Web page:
Heterogeneous means unlike and distinct or different from each other. The tinnitus population’s heterogeneity means that the samples, symptoms, causes, or etiology of tinnitus are different.

No two tinnitus cases are alike. The cause of tinnitus in patient A may be different from the cause of tinnitus in patient B. In the same manner, the severity of the ringing in the ear differs from person to person.

The heterogeneity of the tinnitus population makes it hard for a one-size-fits-all medication to be produced. For instance, if a medication is produced to cure tinnitus caused by autoimmune inner ear disease, it will not be effective in curing tinnitus caused by earwax blockage or tumors.

3. Cost of Production

While this may not sound like a tangible reason, it is actually one reason why there is no tinnitus drug yet. The cost associated with developing drugs to treat tinnitus is explicitly high.

This is partly due to the extensive research and test that it entails. Because the causes are different, each will have to be researched independently. Unifying the cures for each independent cause to form a single medication is no small feat, and it will require lots of funds.

4. The Wide Range of Tinnitus Causes

The range of medical conditions responsible for tinnitus is so wide that creating a specific medication to cure it will be very difficult.

Considering the fact that the causes of tinnitus are both external and internal, if a specific medication is to be created to treat it, the drug may be effective in combating some causes like autoimmune disease and other diseases that cause tinnitus. But external factors like sudden exposure to loud noise may be beyond the control of the drug.

5. Lack of an Accepted Tinnitus Nosology

Nosology is the classification of diseases. For a disease to be classified, you need to identify its cause (the cause must be only one), the symptoms it produces, and the effect it has on the body. Nosology makes nosography possible.

Nosography is a description aimed at enabling a diagnostic label to be put on a situation.
As you already know, tinnitus has multiple causes; it also has different symptoms and varying effects on people. All these have made it hard for an accepted tinnitus nosology to be adopted.

No diagnostic label can be put on it in the absence of nosology, and no medication can be created for it.

Tinnitus Medication Options

Doctor holding syringe


Even though there has been no specific tinnitus medication, drugs developed for other health conditions have been studied and examined to determine whether they can relieve tinnitus.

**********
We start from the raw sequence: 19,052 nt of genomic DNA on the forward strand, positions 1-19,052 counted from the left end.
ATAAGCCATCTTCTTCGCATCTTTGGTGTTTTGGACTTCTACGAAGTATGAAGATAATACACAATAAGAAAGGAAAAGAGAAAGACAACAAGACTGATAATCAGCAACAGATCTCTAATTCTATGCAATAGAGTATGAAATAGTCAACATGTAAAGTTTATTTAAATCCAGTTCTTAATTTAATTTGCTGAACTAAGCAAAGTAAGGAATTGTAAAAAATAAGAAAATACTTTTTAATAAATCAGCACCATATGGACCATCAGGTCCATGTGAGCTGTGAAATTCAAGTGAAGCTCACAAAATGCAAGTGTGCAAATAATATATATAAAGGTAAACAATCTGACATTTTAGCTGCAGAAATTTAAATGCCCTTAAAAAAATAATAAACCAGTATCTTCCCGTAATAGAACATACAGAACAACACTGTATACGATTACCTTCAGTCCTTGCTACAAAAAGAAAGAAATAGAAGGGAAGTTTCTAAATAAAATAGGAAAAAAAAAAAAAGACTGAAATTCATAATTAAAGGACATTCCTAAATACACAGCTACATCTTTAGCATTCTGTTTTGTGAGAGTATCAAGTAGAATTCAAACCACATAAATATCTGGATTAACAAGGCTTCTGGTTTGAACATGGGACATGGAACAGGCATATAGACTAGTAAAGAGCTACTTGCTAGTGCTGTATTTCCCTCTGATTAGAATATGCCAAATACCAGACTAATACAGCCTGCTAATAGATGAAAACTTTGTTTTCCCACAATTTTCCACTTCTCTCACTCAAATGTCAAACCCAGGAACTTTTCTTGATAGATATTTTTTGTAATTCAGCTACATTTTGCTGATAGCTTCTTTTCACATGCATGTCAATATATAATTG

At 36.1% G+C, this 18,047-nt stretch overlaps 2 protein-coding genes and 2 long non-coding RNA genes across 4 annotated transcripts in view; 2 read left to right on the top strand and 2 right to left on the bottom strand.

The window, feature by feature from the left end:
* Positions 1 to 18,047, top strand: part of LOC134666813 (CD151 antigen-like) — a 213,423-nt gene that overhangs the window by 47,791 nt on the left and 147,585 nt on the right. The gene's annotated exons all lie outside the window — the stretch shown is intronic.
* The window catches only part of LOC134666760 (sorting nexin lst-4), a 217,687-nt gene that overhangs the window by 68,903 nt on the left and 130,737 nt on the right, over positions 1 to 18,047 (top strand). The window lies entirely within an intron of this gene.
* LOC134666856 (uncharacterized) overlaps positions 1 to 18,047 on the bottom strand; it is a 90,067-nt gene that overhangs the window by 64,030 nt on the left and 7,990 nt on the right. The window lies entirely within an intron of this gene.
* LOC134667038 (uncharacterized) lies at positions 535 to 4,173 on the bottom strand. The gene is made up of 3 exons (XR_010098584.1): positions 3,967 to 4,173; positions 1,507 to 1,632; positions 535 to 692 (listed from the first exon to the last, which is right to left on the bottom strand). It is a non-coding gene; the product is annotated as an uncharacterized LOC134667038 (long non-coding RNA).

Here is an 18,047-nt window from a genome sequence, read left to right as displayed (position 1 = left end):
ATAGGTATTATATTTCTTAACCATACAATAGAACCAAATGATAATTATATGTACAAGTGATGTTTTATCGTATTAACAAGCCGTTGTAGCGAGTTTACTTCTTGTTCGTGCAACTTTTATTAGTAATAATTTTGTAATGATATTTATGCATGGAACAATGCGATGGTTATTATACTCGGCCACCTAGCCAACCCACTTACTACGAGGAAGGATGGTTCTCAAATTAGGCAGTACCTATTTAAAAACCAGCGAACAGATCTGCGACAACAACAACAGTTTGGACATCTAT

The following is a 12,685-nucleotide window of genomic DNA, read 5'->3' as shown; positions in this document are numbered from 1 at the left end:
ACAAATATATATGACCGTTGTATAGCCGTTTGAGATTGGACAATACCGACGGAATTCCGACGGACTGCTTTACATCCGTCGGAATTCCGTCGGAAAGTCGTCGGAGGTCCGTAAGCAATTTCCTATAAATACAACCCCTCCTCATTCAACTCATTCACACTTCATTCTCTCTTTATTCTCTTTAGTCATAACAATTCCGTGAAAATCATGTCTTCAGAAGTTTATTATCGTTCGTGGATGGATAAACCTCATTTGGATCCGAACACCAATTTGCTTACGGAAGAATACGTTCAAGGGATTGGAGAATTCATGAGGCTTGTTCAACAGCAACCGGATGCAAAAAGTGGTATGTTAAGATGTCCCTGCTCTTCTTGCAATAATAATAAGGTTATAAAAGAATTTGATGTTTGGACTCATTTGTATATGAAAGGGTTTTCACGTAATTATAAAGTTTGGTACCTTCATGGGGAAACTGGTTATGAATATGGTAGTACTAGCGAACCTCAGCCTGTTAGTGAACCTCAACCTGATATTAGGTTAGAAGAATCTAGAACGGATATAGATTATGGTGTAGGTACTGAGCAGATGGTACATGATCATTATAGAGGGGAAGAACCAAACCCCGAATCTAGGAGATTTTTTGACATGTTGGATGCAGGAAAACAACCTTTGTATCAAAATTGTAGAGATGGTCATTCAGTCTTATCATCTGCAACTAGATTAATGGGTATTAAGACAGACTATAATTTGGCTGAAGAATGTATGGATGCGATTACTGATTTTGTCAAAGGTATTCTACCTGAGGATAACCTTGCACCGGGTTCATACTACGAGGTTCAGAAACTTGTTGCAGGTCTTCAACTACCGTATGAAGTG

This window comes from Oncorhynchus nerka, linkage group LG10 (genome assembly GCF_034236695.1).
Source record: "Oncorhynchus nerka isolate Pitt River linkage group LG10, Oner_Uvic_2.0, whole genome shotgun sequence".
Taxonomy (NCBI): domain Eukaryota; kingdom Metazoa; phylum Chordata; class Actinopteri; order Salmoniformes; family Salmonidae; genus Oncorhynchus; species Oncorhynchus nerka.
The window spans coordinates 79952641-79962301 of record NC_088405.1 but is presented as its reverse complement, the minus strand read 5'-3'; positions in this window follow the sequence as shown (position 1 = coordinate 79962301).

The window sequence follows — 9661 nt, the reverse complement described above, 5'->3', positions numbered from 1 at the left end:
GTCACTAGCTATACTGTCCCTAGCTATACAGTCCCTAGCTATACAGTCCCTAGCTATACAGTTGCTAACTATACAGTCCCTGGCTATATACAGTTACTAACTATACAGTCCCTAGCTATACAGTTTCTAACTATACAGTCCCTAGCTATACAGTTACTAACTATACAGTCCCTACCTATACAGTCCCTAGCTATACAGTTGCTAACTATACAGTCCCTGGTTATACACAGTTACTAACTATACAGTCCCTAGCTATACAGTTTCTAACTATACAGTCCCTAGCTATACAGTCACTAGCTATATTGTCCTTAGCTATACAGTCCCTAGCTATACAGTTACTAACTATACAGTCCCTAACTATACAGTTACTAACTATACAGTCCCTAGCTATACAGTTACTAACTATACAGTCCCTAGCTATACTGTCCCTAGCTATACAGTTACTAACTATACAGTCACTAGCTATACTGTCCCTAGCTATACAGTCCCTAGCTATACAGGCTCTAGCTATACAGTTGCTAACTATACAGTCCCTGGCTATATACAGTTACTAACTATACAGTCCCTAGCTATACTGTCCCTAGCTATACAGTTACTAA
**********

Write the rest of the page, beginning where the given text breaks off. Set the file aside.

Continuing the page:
In this section, we will be examining some drugs that doctors prescribe to relieve tinnitus. Notice that we said to relieve, not cure. This is because all these drugs will reduce the severity of the ringing and give you relief.

There is no guarantee that the tinnitus will be cured by taking these medications. You will, however, be able to go about your daily activities without much difficulty when taking these drugs.

1. Antibiotics

Antibiotics are used to treat tinnitus if an ear infection causes the tinnitus. The antibiotics are not taken to cure the tinnitus; rather, it is for treating the ear infection responsible for the tinnitus. The most common antibiotic given for ear infections is amoxicillin.

The tinnitus will stop when the ear infection has been treated. You may experience some side effects like indigestion, nausea, or vomiting when taking the drug.

2. Antidepressants and Antianxiety Drugs

These are psychoactive drugs used to treat behavioral issues related to tinnitus. Chronic tinnitus can cause psychological problems like anxiety and depression.

This is due to the drastic effect tinnitus has on their life. They may not be able to sleep well, engage in conversations or go about their daily activities normally. All this gives rise to negative emotions, which can increase the severity of the tinnitus.

The relationship between tinnitus and negative emotions is circular; tinnitus causes anxiety, anxiety worsens tinnitus, the worsen tinnitus causes more anxiety.

Antidepressants and antianxiety drugs relieve the anxiety and depression symptoms, and in some patients, the tinnitus becomes less noticeable.

Common antidepressant drugs prescribed to tinnitus patients are Anafranil (clomipramine), Imipramine (Tofranil), Vivactil (Protriptyline), Desipramine (Norpramin), Nortriptyline (Pamelor). Side effects of antidepressants include nausea, fatigue, and weight gain.